Marcellus Shale: Jeers to Your Health

By Nick Powell
Add Comment Add Comment | Comments: 6 | Posted Oct. 5, 2010

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Would you rather have clean energy or clean drinking water?

Your answer may depend on what side of the Marcellus Shale drilling debate you’re on. It’s either a job creator, a huge step toward ending our reliance on dirty energy and a cash cow of revenue, or it is a hazard that could have life-changing consequences for millions of people.

There are only a couple bits of information we can all really agree on: The Marcellus Shale is huge (an underground layer of sedimentary rock covering nearly the entire state of Pennsylvania and extending all the way down to Tennessee); and it contains copious amounts of natural gas (one scientist estimated that the shale reserves contain up to 500 trillion cubic feet of gas).

Here’s something else you should agree on: That drilling for said gas could lead to several different environmental disasters. (And probably will if we let this happen).

Evidence is building that drilling could be as dangerous as it is lucrative, primarily due to the drilling method known as hydraulic fracturing. “Hydrofracking” as it is known in drilling circles (yes, there are drilling circles), involves the pumping of “fracking fluid” into a well at pressures that force the shale to fracture. The natural gas is then extracted by injecting water, sand and other chemicals into the fractures under high pressure to release it.

The nature of these “chemicals” is what has many people up in arms. In a study of the effects of fracking fluid on drinking water, the EPA noted that most fracking fluids contain diesel fuel, which consists of a cocktail of toxic chemicals that can damage the liver, kidneys and central nervous system. Thirsty, anyone?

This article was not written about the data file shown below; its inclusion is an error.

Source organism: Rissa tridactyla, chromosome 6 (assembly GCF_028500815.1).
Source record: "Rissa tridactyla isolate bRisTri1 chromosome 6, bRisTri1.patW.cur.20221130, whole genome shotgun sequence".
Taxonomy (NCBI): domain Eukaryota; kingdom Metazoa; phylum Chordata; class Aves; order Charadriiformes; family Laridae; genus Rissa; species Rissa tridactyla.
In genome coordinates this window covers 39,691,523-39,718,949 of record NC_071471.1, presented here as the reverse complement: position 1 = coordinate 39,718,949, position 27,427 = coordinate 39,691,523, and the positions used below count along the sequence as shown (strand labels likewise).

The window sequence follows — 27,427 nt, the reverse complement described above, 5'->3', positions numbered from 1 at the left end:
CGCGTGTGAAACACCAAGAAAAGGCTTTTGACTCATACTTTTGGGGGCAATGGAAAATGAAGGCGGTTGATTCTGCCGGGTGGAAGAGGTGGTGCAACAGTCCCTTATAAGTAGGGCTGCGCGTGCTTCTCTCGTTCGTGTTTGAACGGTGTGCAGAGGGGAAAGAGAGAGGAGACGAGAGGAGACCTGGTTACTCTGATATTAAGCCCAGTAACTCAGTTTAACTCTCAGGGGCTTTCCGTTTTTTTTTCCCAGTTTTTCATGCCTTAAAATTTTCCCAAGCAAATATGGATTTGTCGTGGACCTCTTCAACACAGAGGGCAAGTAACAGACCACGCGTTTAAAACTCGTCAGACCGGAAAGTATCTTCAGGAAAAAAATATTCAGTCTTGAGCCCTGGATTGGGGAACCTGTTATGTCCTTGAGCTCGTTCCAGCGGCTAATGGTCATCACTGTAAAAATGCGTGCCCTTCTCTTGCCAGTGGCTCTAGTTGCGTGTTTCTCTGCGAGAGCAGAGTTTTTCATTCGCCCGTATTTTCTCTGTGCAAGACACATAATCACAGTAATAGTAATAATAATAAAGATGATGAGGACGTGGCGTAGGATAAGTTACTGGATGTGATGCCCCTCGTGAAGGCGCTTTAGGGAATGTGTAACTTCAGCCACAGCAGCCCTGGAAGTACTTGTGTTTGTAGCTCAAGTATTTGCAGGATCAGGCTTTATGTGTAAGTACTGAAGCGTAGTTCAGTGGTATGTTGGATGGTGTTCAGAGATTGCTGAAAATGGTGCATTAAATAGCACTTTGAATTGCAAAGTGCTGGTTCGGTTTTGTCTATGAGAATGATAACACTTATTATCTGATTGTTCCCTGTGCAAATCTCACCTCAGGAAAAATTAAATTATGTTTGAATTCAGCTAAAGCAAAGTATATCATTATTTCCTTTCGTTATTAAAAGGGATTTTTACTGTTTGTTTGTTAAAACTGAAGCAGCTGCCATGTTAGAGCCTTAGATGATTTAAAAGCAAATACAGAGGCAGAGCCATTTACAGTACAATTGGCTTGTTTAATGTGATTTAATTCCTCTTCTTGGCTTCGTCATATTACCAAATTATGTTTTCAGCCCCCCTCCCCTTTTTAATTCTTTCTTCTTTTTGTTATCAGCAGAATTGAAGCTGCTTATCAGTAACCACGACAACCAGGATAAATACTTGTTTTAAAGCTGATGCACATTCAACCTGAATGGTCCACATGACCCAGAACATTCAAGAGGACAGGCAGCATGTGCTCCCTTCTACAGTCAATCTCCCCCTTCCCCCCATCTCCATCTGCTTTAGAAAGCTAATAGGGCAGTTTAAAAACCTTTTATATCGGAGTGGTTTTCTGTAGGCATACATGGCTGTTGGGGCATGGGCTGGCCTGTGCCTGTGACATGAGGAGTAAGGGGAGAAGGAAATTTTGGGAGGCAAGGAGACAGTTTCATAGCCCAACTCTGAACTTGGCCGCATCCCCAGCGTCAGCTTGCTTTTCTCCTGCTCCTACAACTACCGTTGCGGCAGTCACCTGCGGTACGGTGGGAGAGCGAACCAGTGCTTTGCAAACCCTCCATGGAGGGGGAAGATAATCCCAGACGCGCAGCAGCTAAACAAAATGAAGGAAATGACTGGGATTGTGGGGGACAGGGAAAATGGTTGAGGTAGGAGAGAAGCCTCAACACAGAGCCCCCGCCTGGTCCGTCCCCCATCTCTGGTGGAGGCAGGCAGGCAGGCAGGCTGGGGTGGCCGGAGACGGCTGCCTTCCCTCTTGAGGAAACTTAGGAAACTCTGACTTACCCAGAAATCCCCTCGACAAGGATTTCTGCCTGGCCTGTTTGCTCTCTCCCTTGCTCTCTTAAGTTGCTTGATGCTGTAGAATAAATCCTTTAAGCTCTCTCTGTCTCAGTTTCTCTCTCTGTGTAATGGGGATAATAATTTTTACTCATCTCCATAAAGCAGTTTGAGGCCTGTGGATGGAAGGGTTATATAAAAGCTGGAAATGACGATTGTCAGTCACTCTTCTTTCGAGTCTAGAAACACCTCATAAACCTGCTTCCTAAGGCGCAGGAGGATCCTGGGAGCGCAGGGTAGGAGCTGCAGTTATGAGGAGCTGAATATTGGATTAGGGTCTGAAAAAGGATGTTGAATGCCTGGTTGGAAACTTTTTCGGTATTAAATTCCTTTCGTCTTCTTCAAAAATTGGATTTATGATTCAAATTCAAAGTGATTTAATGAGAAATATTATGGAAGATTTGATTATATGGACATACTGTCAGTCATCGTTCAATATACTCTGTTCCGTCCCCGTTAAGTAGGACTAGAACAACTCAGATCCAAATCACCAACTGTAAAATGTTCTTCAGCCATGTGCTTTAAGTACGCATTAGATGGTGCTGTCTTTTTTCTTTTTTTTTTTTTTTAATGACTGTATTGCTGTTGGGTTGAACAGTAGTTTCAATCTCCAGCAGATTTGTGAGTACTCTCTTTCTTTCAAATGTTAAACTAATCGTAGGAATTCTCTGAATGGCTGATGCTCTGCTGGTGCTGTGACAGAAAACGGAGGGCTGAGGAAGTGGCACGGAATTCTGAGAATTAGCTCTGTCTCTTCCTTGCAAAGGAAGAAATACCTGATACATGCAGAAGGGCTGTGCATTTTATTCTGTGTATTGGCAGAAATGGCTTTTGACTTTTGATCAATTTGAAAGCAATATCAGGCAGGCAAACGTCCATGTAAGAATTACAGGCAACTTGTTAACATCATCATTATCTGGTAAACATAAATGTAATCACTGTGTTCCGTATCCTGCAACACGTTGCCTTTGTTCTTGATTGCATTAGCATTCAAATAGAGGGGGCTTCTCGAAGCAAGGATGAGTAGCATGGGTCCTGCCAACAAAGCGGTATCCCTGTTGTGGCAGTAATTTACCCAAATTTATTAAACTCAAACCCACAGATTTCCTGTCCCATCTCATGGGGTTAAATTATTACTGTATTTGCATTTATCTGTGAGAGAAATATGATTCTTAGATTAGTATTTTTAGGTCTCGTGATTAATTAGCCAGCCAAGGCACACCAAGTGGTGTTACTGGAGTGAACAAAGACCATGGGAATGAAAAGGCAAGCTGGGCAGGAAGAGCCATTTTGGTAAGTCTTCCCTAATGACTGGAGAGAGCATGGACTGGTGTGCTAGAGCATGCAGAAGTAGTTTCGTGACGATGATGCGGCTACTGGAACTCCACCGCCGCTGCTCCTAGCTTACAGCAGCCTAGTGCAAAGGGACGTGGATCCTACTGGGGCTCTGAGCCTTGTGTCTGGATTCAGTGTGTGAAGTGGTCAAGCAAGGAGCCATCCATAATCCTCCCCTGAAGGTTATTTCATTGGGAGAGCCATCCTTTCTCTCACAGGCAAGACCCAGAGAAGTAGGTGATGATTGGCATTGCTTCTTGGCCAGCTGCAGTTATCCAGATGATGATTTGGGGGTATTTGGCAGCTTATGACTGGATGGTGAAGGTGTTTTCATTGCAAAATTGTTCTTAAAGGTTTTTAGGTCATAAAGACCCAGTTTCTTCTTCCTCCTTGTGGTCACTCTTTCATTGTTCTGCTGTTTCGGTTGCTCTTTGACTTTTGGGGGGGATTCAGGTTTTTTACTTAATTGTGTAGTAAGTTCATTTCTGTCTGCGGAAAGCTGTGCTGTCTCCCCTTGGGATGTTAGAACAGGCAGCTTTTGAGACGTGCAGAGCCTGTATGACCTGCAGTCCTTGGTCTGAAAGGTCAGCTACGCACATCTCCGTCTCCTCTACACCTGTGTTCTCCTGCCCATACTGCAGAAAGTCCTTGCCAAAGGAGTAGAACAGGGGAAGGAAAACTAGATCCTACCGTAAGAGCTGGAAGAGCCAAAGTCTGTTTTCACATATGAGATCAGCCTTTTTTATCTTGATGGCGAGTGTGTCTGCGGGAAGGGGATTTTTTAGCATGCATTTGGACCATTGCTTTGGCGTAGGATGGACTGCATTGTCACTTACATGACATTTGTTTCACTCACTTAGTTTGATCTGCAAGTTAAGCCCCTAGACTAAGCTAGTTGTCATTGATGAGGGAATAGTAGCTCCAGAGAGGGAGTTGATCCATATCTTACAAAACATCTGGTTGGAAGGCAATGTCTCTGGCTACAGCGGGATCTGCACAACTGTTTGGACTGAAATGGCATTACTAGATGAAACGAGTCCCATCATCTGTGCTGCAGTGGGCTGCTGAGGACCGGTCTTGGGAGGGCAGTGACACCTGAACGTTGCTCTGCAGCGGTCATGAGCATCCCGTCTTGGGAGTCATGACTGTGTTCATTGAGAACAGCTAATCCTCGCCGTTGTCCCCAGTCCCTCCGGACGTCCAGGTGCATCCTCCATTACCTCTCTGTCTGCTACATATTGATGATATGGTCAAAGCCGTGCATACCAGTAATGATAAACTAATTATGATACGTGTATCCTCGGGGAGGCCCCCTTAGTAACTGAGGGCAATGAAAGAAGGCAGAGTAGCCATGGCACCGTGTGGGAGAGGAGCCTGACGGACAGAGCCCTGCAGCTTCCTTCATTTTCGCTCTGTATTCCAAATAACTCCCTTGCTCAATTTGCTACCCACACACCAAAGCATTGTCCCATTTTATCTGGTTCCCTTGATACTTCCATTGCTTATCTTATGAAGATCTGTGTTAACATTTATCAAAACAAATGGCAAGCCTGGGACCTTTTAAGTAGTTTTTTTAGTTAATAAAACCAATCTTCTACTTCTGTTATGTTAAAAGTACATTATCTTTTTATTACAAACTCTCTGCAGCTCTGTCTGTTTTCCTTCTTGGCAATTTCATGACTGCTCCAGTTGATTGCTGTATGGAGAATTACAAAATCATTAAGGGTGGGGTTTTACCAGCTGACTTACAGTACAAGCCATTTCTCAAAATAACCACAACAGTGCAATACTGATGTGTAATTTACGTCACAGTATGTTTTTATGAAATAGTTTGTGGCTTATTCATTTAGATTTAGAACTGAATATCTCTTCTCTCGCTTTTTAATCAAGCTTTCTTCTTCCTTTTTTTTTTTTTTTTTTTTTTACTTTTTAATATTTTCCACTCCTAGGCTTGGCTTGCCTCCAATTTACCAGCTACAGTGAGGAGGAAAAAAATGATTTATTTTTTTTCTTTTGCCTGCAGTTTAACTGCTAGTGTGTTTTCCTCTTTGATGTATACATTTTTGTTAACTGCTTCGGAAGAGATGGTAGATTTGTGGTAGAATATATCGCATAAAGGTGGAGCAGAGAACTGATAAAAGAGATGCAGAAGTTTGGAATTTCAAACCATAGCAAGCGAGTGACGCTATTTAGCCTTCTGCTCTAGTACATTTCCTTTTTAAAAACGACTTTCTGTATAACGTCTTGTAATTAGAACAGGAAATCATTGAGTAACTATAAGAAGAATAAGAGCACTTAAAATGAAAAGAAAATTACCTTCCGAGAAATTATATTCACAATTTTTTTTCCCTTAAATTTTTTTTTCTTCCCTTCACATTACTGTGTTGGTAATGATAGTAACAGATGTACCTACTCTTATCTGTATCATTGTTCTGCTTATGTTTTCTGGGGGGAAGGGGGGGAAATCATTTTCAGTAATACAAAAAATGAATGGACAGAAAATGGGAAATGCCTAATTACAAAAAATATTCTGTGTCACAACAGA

The New York State Department of Environmental Conservation analyzed wastewater in several wells in the state and found insanely high levels of radium-226, thousands of times the limit that is safe to drink. Radium-226 is a highly radioactive chemical that can lead to lung and bone cancer, among other diseases. When you take into consideration that the Delaware River and Schuylkill River watersheds are both located near the Shale, these findings are even more alarming. The New York City DEP concluded that drilling the Shale “presents potential risks to public health and would be expected to compromise the City’s ability to protect the watershed and continued, cost-effective provision of a high purity water supply.” Wait, so why are we even arguing about this?

The township of Dimock, Pa., is a drilling hotspot in Northeast Pennsylvania, and now serves as a microcosm of the potential consequences of natural-gas drilling. Dimock, an impoverished town of 1,300 people in Susquehanna County, opened its doors to the Houston-based Cabot Oil & Gas Corporation in 2008. Cabot has since drilled 73 wells, according to its most recent annual report, and in 2009 came under fire from the state Department of Environmental Protection for allegedly contaminating 16 private wells in Dimock with methane. The DEP recently ordered Cabot to pay for an $11.5 million dollar water pipeline to service the homes whose water supply were contaminated.

In the fall of 2009, the same year that the contaminated water was found, as much as 8,000 gallons of fracking fluid was spilled, some of which trickled into a nearby creek in Dimock as a result of “failed pipe connections” from Cabot drilling sites. The fluids contained highly toxic chemicals and possible carcinogens (substances that cause cancer). The DEP fined Cabot a mere $56,650 for the three separate spills, pocket change for a company that reported a net income of $148.3 million in 2009.

Aside from the environmental and health ramifications of natural-gas drilling, the one topic that the public seems to be ignoring is how all of this natural gas would be delivered to Pennsylvania residents. In his testimony to City Council, Philadelphia Gas Works COO Craig White iterated that PGW has “not contracted with any supplier to purchase Marcellus Shale Gas in the past or in the future.” PGW currently purchases all its gas from the Gulf region, and White highlighted the lack of a pipeline from the Shale drilling sites as a major factor down the road.

Unfortunately, it is highly likely that the Marcellus Shale will be drilled for gas. Like Big Tobacco many years ago, the drilling companies have powerful lobbyists and the money to stimulate local economies that can encourage legislators to devalue the environmental and human health of their constituents. Even more troubling is the fact that these companies can hide under the cloak of “clean energy alternatives,” a disturbing subtext to an already contentious issue.

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Comments 1 - 6 of 6
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1. Anonymous said... on Oct 6, 2010 at 12:54PM